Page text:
The recent hike in National Insurance (NI) rates will be reversed this coming November, according to a Growth Plan statement by Chancellor Kwasi Kwarteng, alongside a raft of other measures introduced during his latest mini-budget on 23rd September 2022.
The National Insurance increase was introduced back in April 2022 by then Chancellor, Rishi Sunak and was dubbed a “Health and Social Care Levy” with the increased rate ring fenced to fund health and social care services. The levy was ostensibly announced to help the NHS recover in the wake of the Coronavirus pandemic and to provide ongoing support from April.
The levy was initially proposed to raise around £13bn a year to fund social care and to help deal with a backlog in healthcare services that built up during the course of the pandemic. This move to scrap the increase means that the funding for these services will now come from general taxation according to the chancellor.
The Treasury has said that the reversal of the increase is set to save nearly 28 million people an average of £330 per year. The change has been motivated by the ongoing cost of living crisis, with the government being put under increasing pressure to provide support, particularly for the hardest hit households.
The reversal of the National Insurance increase signals the new chancellor’s shift in priorities:
"Taxing our way to prosperity has never worked," Mr Kwarteng said.
"To raise living standards for all, we need to be unapologetic about growing our economy. Cutting tax is crucial to this."
Most employees are set to receive the tax cut in their November pay packets.
What is National Insurance and who pays it?
National Insurance payments were introduced in 1911 in the UK. Employees pay National Insurance on their wages as well as income tax; employers pay extra NI contributions for staff, and the self-employed pay National Insurance on their profits.
There are weekly thresholds for National Insurance. The first £242 earned per week incurs no costs; from there, the rate shifts to 13.25% on earnings between £242.01 and £967 and 3.25% on the rest.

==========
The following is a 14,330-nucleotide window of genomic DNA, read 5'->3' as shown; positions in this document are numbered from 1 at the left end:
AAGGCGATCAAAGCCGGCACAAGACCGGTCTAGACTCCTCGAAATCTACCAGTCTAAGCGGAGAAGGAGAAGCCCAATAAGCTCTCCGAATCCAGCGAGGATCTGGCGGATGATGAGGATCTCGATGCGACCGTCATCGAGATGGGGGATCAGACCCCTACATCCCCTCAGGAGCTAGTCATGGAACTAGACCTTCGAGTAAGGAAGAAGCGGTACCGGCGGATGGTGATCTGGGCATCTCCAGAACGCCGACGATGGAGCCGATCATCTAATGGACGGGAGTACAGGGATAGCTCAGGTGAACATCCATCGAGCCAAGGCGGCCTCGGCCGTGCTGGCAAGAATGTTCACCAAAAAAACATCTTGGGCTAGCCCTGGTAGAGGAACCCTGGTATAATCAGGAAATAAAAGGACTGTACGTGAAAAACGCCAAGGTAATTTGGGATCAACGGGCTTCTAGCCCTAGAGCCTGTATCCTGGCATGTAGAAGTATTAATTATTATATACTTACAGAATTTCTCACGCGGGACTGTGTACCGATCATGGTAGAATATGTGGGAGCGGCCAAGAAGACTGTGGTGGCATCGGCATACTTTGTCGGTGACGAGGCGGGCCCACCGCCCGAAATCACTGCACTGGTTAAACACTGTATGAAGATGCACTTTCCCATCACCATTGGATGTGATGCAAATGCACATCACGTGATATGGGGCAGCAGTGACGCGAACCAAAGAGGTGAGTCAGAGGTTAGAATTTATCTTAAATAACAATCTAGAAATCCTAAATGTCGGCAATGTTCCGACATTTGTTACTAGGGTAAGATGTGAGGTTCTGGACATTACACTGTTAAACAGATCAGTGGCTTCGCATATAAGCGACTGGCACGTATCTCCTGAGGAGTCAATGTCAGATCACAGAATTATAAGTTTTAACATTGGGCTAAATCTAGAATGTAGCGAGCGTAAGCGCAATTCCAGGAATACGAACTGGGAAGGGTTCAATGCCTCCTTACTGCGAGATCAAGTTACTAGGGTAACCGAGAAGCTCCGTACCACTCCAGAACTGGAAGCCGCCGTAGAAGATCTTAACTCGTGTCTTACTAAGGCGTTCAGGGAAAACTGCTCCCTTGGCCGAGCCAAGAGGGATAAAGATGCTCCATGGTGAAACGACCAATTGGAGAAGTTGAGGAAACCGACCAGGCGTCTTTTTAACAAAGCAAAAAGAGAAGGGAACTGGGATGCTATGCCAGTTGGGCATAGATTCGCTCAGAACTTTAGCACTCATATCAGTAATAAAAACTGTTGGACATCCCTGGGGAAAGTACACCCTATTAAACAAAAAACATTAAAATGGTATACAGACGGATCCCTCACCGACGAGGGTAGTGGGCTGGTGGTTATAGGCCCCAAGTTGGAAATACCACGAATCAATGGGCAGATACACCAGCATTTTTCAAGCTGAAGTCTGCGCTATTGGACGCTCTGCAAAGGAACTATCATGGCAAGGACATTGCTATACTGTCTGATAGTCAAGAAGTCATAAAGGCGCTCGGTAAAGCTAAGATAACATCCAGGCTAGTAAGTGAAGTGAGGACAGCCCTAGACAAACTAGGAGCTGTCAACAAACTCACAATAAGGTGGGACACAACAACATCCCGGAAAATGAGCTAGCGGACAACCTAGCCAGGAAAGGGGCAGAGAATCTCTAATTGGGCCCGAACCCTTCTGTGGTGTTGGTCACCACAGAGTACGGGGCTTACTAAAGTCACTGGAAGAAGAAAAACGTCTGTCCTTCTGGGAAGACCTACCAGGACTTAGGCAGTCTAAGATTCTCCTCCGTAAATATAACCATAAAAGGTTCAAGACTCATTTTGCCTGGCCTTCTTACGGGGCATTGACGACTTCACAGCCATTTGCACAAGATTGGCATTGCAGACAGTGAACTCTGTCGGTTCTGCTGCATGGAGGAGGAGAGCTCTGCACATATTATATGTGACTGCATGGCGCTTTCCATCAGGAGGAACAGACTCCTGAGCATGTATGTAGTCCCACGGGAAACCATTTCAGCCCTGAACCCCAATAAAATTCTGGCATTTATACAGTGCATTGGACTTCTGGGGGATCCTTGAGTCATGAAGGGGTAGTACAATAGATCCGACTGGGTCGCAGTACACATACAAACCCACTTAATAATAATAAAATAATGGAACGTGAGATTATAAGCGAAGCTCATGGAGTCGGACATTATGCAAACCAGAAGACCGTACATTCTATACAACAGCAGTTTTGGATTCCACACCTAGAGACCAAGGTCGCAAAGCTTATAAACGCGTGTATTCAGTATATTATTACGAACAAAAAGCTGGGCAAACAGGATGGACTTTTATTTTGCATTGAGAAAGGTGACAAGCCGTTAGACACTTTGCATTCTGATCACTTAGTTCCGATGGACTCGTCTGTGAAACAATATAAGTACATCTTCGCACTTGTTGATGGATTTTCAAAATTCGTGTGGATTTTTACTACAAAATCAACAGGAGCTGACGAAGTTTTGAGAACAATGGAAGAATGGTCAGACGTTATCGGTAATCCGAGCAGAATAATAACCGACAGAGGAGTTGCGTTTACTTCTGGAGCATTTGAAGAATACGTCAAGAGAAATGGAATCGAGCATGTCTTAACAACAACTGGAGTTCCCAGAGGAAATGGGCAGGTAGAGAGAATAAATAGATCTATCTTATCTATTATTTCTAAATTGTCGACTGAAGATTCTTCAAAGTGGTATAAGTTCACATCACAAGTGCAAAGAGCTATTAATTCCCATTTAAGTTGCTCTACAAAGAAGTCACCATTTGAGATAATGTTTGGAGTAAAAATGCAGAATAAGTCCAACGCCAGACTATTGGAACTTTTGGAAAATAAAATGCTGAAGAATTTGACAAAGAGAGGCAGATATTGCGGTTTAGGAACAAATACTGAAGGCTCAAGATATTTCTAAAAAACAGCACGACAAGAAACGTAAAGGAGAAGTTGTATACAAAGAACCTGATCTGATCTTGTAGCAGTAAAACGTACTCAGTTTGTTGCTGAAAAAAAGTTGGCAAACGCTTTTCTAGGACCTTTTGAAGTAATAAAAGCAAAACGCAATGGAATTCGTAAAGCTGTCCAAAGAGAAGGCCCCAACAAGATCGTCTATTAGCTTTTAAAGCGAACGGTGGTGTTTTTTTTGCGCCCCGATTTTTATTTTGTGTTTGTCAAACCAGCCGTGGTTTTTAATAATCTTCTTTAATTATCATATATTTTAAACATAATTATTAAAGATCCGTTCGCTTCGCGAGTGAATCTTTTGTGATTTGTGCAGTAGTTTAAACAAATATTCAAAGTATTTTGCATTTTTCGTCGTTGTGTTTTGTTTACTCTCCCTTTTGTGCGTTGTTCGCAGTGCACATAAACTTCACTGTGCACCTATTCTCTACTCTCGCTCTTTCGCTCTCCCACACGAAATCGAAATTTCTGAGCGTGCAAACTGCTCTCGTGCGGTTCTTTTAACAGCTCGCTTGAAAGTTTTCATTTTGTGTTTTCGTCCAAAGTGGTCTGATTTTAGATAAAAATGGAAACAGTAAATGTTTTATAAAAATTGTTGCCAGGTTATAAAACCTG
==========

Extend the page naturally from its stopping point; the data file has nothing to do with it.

Roughly speaking, people who earn more than £12,570 a year pay National Insurance. The inference from many commentators is that those on the higher pay packets are set to benefit the most from these changes, despite the measure being proposed as a way to help ease the cost of living crisis.
For example, somebody earning £20,000 will save about £93 a year, whilst someone earning £100,000 will save £1,093, compared to the current rate.
For businesses and in particular- their payroll teams, this latest announcement from the Chancellor will mean the second significant shift in National Insurance rates in half a year and will require diligence in ensuring accuracy in its implementation.
The reversal of the NI increase is just one of several proposed measures Chancellor Kwasi Kwarteng has announced alongside his mini-budget. Other changes include a cut in basic rate of income tax to 19% from April 2023, a freeze on energy bills, a cut to stamp duty for the first £250,000 of the cost of a property, a cancellation of the rise in corporation tax and a reform of the IR35 off-payroll working rules.
The scrapping of the increase has been closely linked with the ongoing cost of living crisis. If you’d like to find out more about some of the steps you can take to safeguard the financial wellbeing of your people during these difficult times, read our cost of living blogs here.